Entrepreneurs and their advocates were glad to hear President Barack Obama’s commitment to solving the nation’s impending debt and spending crisis, simplifying the tax code and overhauling immigration laws in his State of the Union Address Tuesday night. More controversial was his proposal to raise federal minimum wage to $9 per hour for full-time employees.
Such an increase, particularly for small-business owners in the service industry who depend on low-skilled labor, would combine with the imminent implementation of Obamacare to make each employee more expensive, says Pamela Springer, the CEO of Manta, an online small-business community, in an email to Entrepreneur.com. “New healthcare costs and a potential of an increased hourly rate, only creates headwind for taking on more risks,” Springer says.
National Federation of Independent Business chief economist William Dunkelberg called the minimum wage an “anti-jobs policy” in a piece he penned for Forbes. Without a parallel increase in the strength of the economy, some small businesses will be forced to eliminate jobs if the minimum wage increases, says business owner Sam Caucci, the founder of New York City-based sports consulting group Sales Huddle Group.
Meanwhile, small-business owners on a conference call with reporters organized by the Washington, D.C.-based National Small Business Association after the speech, seemed to take the proposed hike to the federal minimum wage in stride. Dave Koch, a Culver’s restaurant franchise owner from Rockford, Ill., says the possibility isn't big concern for him. As long as part-time employees are not included in the minimum-wage increase and an exception is allowed for what are called “inexperienced” workers, like high-school students, Koch’s business would not be dramatically hurt by the change. The minimum wage in Illinois is $8.25 per hour, according to the Bureau of Labor Statistics.
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Some small-business advocates were also disappointed that the President didn’t spotlight small business more directly. The thrust of the speech was giving all workers a fair shake and supporting the middle class. Florida Senator and Republican 2016 presidential hopeful Marco Rubio’s rebuttal centered on traditional conservative themes of the benefits of free enterprise and minimal governmental interference.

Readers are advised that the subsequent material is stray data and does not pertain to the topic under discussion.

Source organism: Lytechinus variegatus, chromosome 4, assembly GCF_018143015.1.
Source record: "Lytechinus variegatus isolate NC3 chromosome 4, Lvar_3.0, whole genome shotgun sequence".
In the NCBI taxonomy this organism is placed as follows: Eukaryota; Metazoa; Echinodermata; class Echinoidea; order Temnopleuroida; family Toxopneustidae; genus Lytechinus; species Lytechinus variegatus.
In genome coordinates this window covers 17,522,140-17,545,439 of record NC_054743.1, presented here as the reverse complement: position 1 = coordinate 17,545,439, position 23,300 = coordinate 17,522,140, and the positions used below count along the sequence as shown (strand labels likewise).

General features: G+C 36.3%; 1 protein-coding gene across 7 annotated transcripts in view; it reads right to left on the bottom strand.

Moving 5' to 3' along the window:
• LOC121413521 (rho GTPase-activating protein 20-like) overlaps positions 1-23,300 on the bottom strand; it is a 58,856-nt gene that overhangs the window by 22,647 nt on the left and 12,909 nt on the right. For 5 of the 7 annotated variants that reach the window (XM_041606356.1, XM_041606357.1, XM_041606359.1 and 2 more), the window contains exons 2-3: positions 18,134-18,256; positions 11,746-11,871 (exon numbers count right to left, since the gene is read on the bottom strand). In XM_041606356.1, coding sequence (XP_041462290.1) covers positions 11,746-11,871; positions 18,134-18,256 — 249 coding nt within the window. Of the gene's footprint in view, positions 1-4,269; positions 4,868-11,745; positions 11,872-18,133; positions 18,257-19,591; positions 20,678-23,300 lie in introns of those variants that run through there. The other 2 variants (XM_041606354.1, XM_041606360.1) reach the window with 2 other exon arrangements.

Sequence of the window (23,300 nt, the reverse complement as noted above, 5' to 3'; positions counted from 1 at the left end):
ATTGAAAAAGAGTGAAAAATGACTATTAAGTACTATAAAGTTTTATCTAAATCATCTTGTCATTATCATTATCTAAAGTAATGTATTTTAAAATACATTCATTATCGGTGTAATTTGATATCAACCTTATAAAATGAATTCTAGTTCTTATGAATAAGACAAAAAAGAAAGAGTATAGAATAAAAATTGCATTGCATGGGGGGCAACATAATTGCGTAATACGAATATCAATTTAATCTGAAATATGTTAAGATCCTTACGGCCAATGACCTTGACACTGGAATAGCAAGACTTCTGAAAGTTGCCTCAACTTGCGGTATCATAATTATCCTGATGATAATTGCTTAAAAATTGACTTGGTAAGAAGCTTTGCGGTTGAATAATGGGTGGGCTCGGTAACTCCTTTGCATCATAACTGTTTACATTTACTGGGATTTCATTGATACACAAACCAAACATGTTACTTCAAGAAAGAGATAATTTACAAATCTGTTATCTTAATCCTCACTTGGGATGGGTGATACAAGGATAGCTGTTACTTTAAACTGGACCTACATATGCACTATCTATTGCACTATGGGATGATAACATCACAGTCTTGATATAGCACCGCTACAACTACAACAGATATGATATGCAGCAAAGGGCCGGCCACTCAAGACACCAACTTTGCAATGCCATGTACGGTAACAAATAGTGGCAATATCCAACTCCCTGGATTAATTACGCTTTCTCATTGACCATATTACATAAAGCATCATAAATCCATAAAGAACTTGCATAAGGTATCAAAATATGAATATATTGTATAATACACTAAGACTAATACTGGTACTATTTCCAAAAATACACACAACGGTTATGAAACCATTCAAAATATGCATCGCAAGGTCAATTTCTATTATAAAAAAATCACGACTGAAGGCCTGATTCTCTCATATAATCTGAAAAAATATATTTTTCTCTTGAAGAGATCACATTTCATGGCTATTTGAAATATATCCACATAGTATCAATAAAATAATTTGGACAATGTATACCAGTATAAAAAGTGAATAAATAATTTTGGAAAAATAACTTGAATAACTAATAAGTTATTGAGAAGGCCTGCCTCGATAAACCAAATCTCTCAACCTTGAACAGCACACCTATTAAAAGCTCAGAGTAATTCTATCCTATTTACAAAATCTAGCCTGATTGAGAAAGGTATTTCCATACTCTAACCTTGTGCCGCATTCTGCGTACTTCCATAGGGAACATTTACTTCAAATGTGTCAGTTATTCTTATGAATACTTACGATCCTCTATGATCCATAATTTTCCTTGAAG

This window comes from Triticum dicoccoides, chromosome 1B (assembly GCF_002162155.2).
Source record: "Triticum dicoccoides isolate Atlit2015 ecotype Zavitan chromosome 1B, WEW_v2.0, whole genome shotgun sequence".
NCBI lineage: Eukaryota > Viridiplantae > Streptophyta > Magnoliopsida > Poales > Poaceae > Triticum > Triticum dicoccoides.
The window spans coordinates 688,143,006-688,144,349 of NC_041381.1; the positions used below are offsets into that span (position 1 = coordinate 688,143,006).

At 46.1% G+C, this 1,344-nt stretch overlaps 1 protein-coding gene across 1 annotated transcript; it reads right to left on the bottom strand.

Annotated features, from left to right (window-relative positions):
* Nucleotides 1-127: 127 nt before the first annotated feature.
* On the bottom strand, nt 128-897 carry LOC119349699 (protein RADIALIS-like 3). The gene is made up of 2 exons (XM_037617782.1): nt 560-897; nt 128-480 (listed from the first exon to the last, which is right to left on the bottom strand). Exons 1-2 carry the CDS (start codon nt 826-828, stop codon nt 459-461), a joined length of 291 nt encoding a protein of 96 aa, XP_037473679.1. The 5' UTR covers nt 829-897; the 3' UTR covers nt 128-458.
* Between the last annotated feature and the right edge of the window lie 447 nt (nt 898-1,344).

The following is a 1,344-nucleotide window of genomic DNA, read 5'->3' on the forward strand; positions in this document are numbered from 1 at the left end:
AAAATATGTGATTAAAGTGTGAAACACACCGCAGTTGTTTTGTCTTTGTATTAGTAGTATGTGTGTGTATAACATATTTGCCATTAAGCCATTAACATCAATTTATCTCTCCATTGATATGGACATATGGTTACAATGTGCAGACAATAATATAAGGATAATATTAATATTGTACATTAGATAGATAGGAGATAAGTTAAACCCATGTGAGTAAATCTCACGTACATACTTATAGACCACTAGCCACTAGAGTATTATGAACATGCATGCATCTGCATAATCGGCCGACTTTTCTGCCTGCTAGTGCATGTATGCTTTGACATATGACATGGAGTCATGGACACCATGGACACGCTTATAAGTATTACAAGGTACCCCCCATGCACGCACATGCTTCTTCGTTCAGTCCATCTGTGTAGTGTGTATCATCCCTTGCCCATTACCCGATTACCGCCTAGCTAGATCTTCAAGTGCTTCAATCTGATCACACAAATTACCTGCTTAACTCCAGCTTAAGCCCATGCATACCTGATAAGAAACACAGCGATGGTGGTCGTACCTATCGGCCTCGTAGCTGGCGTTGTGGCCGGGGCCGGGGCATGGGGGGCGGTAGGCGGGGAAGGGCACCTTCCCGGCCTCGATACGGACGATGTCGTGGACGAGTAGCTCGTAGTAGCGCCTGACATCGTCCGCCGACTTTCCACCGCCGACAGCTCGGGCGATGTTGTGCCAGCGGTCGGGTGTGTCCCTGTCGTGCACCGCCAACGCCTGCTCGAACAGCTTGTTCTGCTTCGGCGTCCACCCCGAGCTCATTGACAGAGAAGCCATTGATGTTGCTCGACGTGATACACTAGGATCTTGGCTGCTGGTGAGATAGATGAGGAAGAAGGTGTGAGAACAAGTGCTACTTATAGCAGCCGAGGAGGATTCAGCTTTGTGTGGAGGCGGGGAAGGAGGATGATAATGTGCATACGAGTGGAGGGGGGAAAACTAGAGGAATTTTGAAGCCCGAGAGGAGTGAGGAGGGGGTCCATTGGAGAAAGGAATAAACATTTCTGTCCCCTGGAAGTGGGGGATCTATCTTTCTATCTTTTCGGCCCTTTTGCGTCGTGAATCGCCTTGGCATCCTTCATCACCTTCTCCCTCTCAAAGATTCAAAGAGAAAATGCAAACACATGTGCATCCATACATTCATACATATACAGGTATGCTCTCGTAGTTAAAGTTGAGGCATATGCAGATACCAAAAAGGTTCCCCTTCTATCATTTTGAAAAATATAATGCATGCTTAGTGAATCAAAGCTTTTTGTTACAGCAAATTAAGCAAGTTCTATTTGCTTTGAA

Here's what the president said that was popular with small-business owners and advocates:
- The federal debt: One of Obama’s first points
in his speech, delivered to both Houses of Congress, was to
call together Democrats and Republicans to put an end to the
possibility of a federal debt crisis by coming up with a
compromise plan to reduce the deficit. Business owners are
uneasy watching the federal debt balloon, and their anxiety
is rising with the possibility of automatic federal
spending cuts set to go into effect March 1. Called the
"sequester," these arbitrary and immediate spending cuts
threaten to stall the economy if Congress does not act to
stop it. “The greatest nation on earth cannot keep
conducting its business by drifting from one manufactured
crisis to the next,” Obama said to applause.
- Tax reform: Obama called for a comprehensive
overhaul of the tax system. He specifically mentioned the need
to create a process that would require less time for
small-business owners to fill out complex tax forms. Across the
board, representatives of the small-business community
- Immigration reform: Obama called on Congress
to pass legislation that would decrease the waiting time to
help these immigrants enter the U.S., stay and work. Immigration reform is one of only a few
issues that has received bipartisan support in Washington
lately and is of particular interest to technology
startups, constantly hungry for high-skilled labor to grow.
Steve Case, the founder of AOL and a
vocal champion of the immigration debate, says it is a very
encouraging sign that both Obama and Rubio talked about the
need to reform the current immigration policy.
- Investment in innovation: Obama talked about the need to invest in innovative technology, infrastructure and clean energy to make the U.S. globally competitive over the longer term. Support for clean-energy and manufacturing innovation was particularly positive, says John Arensmeyer, the CEO of the Small Business Majority, a national small-business advocacy group.
One notable sour note for business owners was the omission of any mention of helping clarify the implementation of the Affordable Care Act, according to Arensmeyer. Also absent was a discussion of how to help small businesses gain access to capital, said John Phelps, executive director of Rockford, Ill.-based economic-development company Rockford Local Development Corp. on the NSBA call.
What were you particularly glad to hear Obama talk
about in the State of the Union address? What was
missing? Leave a note below and let us know.
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